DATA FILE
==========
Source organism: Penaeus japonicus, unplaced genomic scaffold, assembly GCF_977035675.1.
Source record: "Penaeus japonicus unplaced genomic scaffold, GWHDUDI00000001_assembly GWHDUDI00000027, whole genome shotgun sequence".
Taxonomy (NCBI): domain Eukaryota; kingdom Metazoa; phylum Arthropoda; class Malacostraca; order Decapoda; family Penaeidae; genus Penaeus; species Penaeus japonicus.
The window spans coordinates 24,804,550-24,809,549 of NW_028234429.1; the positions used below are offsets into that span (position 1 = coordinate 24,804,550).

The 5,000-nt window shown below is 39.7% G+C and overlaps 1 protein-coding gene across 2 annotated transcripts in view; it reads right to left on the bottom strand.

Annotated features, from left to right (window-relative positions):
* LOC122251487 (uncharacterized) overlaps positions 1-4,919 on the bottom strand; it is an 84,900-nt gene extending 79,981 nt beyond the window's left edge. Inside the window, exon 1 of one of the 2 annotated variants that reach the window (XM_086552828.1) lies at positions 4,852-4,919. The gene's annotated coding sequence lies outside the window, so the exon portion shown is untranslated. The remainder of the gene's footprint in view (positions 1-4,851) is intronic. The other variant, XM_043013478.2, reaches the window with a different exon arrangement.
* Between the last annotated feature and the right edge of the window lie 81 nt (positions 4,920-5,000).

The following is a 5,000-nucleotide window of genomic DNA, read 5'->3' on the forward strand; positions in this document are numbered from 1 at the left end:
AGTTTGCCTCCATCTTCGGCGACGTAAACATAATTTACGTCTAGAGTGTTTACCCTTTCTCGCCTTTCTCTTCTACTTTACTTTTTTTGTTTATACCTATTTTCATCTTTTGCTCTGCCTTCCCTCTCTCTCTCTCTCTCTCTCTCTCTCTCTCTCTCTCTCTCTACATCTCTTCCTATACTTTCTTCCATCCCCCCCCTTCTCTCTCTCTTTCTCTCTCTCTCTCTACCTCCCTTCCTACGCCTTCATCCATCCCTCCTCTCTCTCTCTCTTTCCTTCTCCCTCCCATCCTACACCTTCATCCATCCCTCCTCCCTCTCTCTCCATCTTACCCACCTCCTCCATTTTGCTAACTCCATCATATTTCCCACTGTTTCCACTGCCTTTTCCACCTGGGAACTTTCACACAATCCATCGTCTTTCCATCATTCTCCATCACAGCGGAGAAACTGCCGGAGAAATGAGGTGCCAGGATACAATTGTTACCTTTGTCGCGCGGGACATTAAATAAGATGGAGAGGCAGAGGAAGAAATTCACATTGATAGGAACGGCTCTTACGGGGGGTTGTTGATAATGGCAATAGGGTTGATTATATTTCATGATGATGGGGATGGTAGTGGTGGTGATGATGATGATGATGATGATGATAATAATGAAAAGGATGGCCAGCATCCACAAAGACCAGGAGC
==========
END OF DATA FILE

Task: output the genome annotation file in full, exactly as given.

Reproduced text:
Source organism: Penaeus japonicus, unplaced genomic scaffold, assembly GCF_977035675.1.
Source record: "Penaeus japonicus unplaced genomic scaffold, GWHDUDI00000001_assembly GWHDUDI00000027, whole genome shotgun sequence".
Taxonomy (NCBI): domain Eukaryota; kingdom Metazoa; phylum Arthropoda; class Malacostraca; order Decapoda; family Penaeidae; genus Penaeus; species Penaeus japonicus.
The window spans coordinates 24,804,550-24,809,549 of NW_028234429.1; the positions used below are offsets into that span (position 1 = coordinate 24,804,550).

The 5,000-nt window shown below is 39.7% G+C and overlaps 1 protein-coding gene across 2 annotated transcripts in view; it reads right to left on the bottom strand.

Annotated features, from left to right (window-relative positions):
* LOC122251487 (uncharacterized) overlaps positions 1-4,919 on the bottom strand; it is an 84,900-nt gene extending 79,981 nt beyond the window's left edge. Inside the window, exon 1 of one of the 2 annotated variants that reach the window (XM_086552828.1) lies at positions 4,852-4,919. The gene's annotated coding sequence lies outside the window, so the exon portion shown is untranslated. The remainder of the gene's footprint in view (positions 1-4,851) is intronic. The other variant, XM_043013478.2, reaches the window with a different exon arrangement.
* Between the last annotated feature and the right edge of the window lie 81 nt (positions 4,920-5,000).

The following is a 5,000-nucleotide window of genomic DNA, read 5'->3' on the forward strand; positions in this document are numbered from 1 at the left end:
AGTTTGCCTCCATCTTCGGCGACGTAAACATAATTTACGTCTAGAGTGTTTACCCTTTCTCGCCTTTCTCTTCTACTTTACTTTTTTTGTTTATACCTATTTTCATCTTTTGCTCTGCCTTCCCTCTCTCTCTCTCTCTCTCTCTCTCTCTCTCTCTCTCTCTCTACATCTCTTCCTATACTTTCTTCCATCCCCCCCCTTCTCTCTCTCTTTCTCTCTCTCTCTCTACCTCCCTTCCTACGCCTTCATCCATCCCTCCTCTCTCTCTCTCTTTCCTTCTCCCTCCCATCCTACACCTTCATCCATCCCTCCTCCCTCTCTCTCCATCTTACCCACCTCCTCCATTTTGCTAACTCCATCATATTTCCCACTGTTTCCACTGCCTTTTCCACCTGGGAACTTTCACACAATCCATCGTCTTTCCATCATTCTCCATCACAGCGGAGAAACTGCCGGAGAAATGAGGTGCCAGGATACAATTGTTACCTTTGTCGCGCGGGACATTAAATAAGATGGAGAGGCAGAGGAAGAAATTCACATTGATAGGAACGGCTCTTACGGGGGGTTGTTGATAATGGCAATAGGGTTGATTATATTTCATGATGATGGGGATGGTAGTGGTGGTGATGATGATGATGATGATGATGATAATAATGAAAAGGATGGCCAGCATCCACAAAGACCAGGAGC